When I first joined the Engle lab as a graduate student in 2018, the group primarily focused on the directed functionalization of alkenes using palladium and nickel catalysts. While these methods had great synthetic value, I was interested in using the directing group as a tool for exploring the reactivity and coordination chemistry of early transition metals, which were less well-known for catalyzing alkene functionalization. I thought the directing group approach may allow us to identify previously overlooked reactivity and develop alkene functionalization reactions that were outside the scope of late transition metals.
Around the end of my first year, I attended a departmental seminar by Professor Naoto Chatani (Osaka University) and was inspired to try some isomerization–carbonylation reactions of alkenes using ruthenium and rhodium catalysts in combination with a directing group. In particular, Keary and I thought that Chatani’s NHPic amide directing group (Pic = 2-picolinyl), which had previously been used for C–H activation reactions,1 may be able to promote a tandem alkene isomerization–hydrofunctionalization due its high conformational flexibility.
Although this idea looked good on paper, I was surprised to find that there were seemingly no reports at the time on the use of directing groups to control tandem isomerization and functionalization of alkenes to achieve internal site-selectivity. I thought the directing group strategy could potentially enable a new mode of site-selectivity control, and due to the industrial importance of tandem alkene isomerization–carbonylation reactions (e.g., the oxo-process), I thought that this could be a worthwhile endeavor. After trying countless reactions with various directing groups and well known carbonylation catalysts based on rhodium, ruthenium, and cobalt, I was unable to obtain more than 10% of my desired product. I then thought that the strain required for some of the key elementary steps to occur must be too high for the coordination geometries typically adopted by these metals, and therefore we would likely need a new strategy.
At this point we came across interesting paper by Professor Harry Gray from 1974 in which he showed that simple W(CO)6 could isomerize alkenes through a W(0)/W(II) redox cycle.2 Additionally, I found a report on the use of bidentate directing groups to promote oxidative addition and reductive elimination in the W(0)/W(II) redox couple.3 These directing groups looked similar to the ones our lab has utilized for alkene functionalization, and in this case, they were able to isolate and characterize various 7-coordinate W(II) species, which showed very interesting changes in coordination geometry compared with octahedral W(0) species. The ability of the metal to adopt various 7-coordinate geometries seemed promising because it would allow the substrate and flexible directing group to adopt the ideal conformation needed to promote the various steps of the envisioned tandem catalytic process.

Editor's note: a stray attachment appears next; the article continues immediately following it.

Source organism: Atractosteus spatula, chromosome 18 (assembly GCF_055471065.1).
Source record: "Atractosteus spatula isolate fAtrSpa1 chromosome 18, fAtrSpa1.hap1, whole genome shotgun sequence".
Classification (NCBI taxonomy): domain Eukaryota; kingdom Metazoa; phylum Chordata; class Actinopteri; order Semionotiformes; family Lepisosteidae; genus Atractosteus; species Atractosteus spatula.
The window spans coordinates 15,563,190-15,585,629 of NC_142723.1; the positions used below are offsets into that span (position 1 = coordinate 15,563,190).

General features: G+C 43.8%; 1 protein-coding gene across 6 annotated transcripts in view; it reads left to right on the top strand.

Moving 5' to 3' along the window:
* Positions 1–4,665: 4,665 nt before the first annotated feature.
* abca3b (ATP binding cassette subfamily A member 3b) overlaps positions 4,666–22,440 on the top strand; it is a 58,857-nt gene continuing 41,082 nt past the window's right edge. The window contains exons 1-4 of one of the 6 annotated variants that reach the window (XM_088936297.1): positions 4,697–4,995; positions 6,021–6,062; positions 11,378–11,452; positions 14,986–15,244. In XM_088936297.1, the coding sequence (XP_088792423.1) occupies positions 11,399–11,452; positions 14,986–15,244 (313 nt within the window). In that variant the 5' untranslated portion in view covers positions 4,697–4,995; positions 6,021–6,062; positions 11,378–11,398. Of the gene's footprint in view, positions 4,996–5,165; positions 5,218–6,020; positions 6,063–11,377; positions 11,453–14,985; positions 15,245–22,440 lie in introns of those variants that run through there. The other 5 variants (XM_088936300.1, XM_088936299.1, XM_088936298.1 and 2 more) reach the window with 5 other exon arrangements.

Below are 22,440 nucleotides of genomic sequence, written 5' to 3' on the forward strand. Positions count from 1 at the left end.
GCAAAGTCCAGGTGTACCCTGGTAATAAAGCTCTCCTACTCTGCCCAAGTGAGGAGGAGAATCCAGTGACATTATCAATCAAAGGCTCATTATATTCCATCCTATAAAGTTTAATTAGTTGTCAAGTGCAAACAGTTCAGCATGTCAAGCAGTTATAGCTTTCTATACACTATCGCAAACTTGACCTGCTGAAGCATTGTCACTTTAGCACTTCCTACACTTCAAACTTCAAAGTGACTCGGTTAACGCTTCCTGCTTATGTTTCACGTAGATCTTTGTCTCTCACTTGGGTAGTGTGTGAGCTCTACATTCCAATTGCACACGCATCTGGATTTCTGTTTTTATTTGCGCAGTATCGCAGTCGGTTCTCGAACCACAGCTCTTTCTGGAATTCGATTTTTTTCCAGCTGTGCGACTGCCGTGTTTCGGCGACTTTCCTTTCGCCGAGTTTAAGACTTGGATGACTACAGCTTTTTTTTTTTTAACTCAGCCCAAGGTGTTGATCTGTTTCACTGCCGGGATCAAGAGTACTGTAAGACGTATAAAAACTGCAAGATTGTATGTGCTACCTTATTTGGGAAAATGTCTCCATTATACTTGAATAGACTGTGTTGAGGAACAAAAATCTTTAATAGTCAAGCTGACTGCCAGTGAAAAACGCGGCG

We began exploring the use of low-valent group-6 metals, and an ambitious visiting undergraduate student, Zi-Yang (Nick) Qin, joined me on this project and ran the first reaction with one equivalent of W(CO)6 using Chatani’s NHPic directing group appended to a distal alkene. To our amazement, he was able to isolate the product in over 50% yield! He then quickly synthesized substrates with alkenes at various distances from the directing group as well as some cyclic alkenes and tested them in the reaction the next day. After confirming the substrate generality of the reaction, Zi-Yang left to finish his undergraduate degree at USTC in Hefei, China.
After completing the substrate scope, I recognized that this study would be more beneficial to the chemical community if we were able to fully understand how this unique catalytic process was operating through rigorous mechanistic studies. After considering all possibilities, ranging from bimetallic processes to mechanisms involving Fischer carbenes, I thought the most reasonable possibility was a W(0)/W(II) redox cycle where N–H oxidative addition and C–N reductive elimination were occurring.